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The Writing Conference: How and Why

A student writing conference can seem overwhelming. But, it can actually be a really powerful tool that you can use in just a few short minutes. 

I should start by saying I absolutely love to teach writing. (I know, I know, I'm one of the weird ones.)

I feel like it is the one time of day that I can truly reach every student on THEIR level EVERY. SINGLE. DAY.

It is also the one time of day that I can honestly say at least 90% of my students are fully engaged for 30+ minutes.

It is also the only time of day that I tell my students to clean up and they moan and groan because they want to keep going.

The way I really keep my students engaged and striving to new heights is through writing conferences because I can really customize our conference to fit their needs and it provides immediate feedback during the middle of their writing process instead of having them go back and fix something they are already finished with.

Why You Should Give Feedback During a Writing Conference

Students need immediate and corrective feedback. And yes, there is a right and a wrong way to provide feedback.

I know it is way easier to simply say “no, that isn't right”, but what does a student really learn from that?


Instead, provide feedback to the student that lets them know their answer is incorrect, but lead them to learning why that answer wasn't right.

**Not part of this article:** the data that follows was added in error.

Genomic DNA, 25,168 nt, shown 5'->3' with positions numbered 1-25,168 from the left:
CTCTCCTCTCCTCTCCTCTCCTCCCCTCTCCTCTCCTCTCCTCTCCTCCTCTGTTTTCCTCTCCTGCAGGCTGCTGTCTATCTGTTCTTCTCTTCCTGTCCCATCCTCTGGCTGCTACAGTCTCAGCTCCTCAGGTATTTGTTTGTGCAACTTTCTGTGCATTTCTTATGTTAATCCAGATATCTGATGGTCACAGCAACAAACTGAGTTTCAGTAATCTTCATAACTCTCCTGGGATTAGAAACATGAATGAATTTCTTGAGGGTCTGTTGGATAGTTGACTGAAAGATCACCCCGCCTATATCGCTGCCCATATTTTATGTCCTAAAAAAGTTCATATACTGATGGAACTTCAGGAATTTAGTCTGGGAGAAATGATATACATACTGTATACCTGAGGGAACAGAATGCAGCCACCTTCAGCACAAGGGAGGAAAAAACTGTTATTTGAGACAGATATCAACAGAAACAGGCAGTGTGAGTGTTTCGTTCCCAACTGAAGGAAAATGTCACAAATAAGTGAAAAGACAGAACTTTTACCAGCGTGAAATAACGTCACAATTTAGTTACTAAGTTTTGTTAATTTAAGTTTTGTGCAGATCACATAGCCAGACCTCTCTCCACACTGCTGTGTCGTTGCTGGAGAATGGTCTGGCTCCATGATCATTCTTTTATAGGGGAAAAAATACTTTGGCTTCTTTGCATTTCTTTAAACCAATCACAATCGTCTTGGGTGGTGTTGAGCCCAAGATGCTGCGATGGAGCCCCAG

Try something like “Well, if we were asking a question we would use a question mark, but read this sentence to me. What type of punctuation do you need?”

Why is feedback so important?

It takes 16 to 21 days to reverse a misconception. If you translate that into school days… that's approximately 3-4 weeks!!

That's why IMMEDIATE and CORRECTIVE feedback that allows a student to learn from their mistakes and learn WHY they made a mistake is so incredibly important.

How to Give Feedback During a Writing Conference

The number one thing about feedback that you need to remember is that your goal should be to enhance the “writer”, NOT the “writing”. Handing back a writing with a bunch of red circles does not show the writer what they can do better. Feedback needs to be interactive and WITH the student! If you want to use a red pen to show errors, let the student use the pen to make the marks, etc.

I like to have the student make corrections/additions in colored pencil… and trust me, they love it, too. By doing this, I can easily see what the student was able to do on their own, and what they did with my help.